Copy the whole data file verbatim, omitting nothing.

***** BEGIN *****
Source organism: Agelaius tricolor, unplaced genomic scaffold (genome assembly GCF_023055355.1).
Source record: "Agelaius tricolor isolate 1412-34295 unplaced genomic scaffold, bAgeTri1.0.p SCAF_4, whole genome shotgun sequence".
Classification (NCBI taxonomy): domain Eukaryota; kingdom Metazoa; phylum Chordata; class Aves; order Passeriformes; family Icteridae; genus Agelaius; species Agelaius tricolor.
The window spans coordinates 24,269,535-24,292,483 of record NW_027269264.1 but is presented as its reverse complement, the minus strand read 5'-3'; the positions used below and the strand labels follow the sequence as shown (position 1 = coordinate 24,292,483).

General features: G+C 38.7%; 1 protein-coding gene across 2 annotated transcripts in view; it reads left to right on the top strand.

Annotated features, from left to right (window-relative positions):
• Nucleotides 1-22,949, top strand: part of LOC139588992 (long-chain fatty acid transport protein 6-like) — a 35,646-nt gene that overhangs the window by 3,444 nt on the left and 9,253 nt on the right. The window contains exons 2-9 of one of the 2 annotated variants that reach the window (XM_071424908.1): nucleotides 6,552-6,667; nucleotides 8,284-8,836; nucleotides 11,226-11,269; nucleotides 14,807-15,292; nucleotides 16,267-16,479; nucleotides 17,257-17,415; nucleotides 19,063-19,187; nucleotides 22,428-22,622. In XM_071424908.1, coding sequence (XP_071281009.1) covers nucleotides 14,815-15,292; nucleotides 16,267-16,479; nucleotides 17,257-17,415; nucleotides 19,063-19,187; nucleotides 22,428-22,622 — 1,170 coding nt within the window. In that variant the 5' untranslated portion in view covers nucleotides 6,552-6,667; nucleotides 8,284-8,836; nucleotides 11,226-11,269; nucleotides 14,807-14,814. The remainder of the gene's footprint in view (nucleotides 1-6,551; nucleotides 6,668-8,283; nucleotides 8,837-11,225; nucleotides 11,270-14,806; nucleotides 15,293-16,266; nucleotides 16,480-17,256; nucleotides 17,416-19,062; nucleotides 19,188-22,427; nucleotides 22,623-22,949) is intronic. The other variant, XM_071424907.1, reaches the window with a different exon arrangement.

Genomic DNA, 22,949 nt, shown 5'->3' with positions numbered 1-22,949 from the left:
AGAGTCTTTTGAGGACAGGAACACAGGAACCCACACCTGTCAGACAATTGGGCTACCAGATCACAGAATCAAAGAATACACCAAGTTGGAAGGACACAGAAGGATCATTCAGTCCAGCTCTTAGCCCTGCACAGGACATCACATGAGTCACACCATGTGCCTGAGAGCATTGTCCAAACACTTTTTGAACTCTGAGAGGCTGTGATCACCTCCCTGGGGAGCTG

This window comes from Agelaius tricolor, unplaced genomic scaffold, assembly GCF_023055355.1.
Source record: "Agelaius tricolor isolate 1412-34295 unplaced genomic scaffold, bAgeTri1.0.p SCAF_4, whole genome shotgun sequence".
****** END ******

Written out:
Source organism: Agelaius tricolor, unplaced genomic scaffold (genome assembly GCF_023055355.1).
Source record: "Agelaius tricolor isolate 1412-34295 unplaced genomic scaffold, bAgeTri1.0.p SCAF_4, whole genome shotgun sequence".
Classification (NCBI taxonomy): domain Eukaryota; kingdom Metazoa; phylum Chordata; class Aves; order Passeriformes; family Icteridae; genus Agelaius; species Agelaius tricolor.
The window spans coordinates 24,269,535-24,292,483 of record NW_027269264.1 but is presented as its reverse complement, the minus strand read 5'-3'; the positions used below and the strand labels follow the sequence as shown (position 1 = coordinate 24,292,483).

General features: G+C 38.7%; 1 protein-coding gene across 2 annotated transcripts in view; it reads left to right on the top strand.

Annotated features, from left to right (window-relative positions):
• Nucleotides 1-22,949, top strand: part of LOC139588992 (long-chain fatty acid transport protein 6-like) — a 35,646-nt gene that overhangs the window by 3,444 nt on the left and 9,253 nt on the right. The window contains exons 2-9 of one of the 2 annotated variants that reach the window (XM_071424908.1): nucleotides 6,552-6,667; nucleotides 8,284-8,836; nucleotides 11,226-11,269; nucleotides 14,807-15,292; nucleotides 16,267-16,479; nucleotides 17,257-17,415; nucleotides 19,063-19,187; nucleotides 22,428-22,622. In XM_071424908.1, coding sequence (XP_071281009.1) covers nucleotides 14,815-15,292; nucleotides 16,267-16,479; nucleotides 17,257-17,415; nucleotides 19,063-19,187; nucleotides 22,428-22,622 — 1,170 coding nt within the window. In that variant the 5' untranslated portion in view covers nucleotides 6,552-6,667; nucleotides 8,284-8,836; nucleotides 11,226-11,269; nucleotides 14,807-14,814. The remainder of the gene's footprint in view (nucleotides 1-6,551; nucleotides 6,668-8,283; nucleotides 8,837-11,225; nucleotides 11,270-14,806; nucleotides 15,293-16,266; nucleotides 16,480-17,256; nucleotides 17,416-19,062; nucleotides 19,188-22,427; nucleotides 22,623-22,949) is intronic. The other variant, XM_071424907.1, reaches the window with a different exon arrangement.

Genomic DNA, 22,949 nt, shown 5'->3' with positions numbered 1-22,949 from the left:
AGAGTCTTTTGAGGACAGGAACACAGGAACCCACACCTGTCAGACAATTGGGCTACCAGATCACAGAATCAAAGAATACACCAAGTTGGAAGGACACAGAAGGATCATTCAGTCCAGCTCTTAGCCCTGCACAGGACATCACATGAGTCACACCATGTGCCTGAGAGCATTGTCCAAACACTTTTTGAACTCTGAGAGGCTGTGATCACCTCCCTGGGGAGCTG

This window comes from Agelaius tricolor, unplaced genomic scaffold, assembly GCF_023055355.1.
Source record: "Agelaius tricolor isolate 1412-34295 unplaced genomic scaffold, bAgeTri1.0.p SCAF_4, whole genome shotgun sequence".